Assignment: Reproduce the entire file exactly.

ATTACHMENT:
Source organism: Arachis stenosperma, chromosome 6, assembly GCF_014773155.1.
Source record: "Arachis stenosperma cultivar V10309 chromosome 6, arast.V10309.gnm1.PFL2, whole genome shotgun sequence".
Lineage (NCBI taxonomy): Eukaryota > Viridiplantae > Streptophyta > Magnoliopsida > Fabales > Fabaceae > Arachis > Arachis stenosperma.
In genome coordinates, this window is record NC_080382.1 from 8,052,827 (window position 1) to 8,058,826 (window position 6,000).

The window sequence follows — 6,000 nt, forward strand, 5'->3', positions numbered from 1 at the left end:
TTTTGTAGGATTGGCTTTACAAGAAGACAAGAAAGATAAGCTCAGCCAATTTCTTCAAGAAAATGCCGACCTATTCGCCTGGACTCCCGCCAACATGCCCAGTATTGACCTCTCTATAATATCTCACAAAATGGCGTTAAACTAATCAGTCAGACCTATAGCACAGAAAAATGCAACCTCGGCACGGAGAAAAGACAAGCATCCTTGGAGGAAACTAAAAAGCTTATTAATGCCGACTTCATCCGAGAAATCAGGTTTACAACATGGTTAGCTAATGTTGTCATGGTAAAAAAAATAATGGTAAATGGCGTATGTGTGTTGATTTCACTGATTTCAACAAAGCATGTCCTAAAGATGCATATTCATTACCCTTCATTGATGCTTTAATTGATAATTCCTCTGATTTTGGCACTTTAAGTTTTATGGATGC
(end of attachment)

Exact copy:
Source organism: Arachis stenosperma, chromosome 6, assembly GCF_014773155.1.
Source record: "Arachis stenosperma cultivar V10309 chromosome 6, arast.V10309.gnm1.PFL2, whole genome shotgun sequence".
Lineage (NCBI taxonomy): Eukaryota > Viridiplantae > Streptophyta > Magnoliopsida > Fabales > Fabaceae > Arachis > Arachis stenosperma.
In genome coordinates, this window is record NC_080382.1 from 8,052,827 (window position 1) to 8,058,826 (window position 6,000).

The window sequence follows — 6,000 nt, forward strand, 5'->3', positions numbered from 1 at the left end:
TTTTGTAGGATTGGCTTTACAAGAAGACAAGAAAGATAAGCTCAGCCAATTTCTTCAAGAAAATGCCGACCTATTCGCCTGGACTCCCGCCAACATGCCCAGTATTGACCTCTCTATAATATCTCACAAAATGGCGTTAAACTAATCAGTCAGACCTATAGCACAGAAAAATGCAACCTCGGCACGGAGAAAAGACAAGCATCCTTGGAGGAAACTAAAAAGCTTATTAATGCCGACTTCATCCGAGAAATCAGGTTTACAACATGGTTAGCTAATGTTGTCATGGTAAAAAAAATAATGGTAAATGGCGTATGTGTGTTGATTTCACTGATTTCAACAAAGCATGTCCTAAAGATGCATATTCATTACCCTTCATTGATGCTTTAATTGATAATTCCTCTGATTTTGGCACTTTAAGTTTTATGGATGC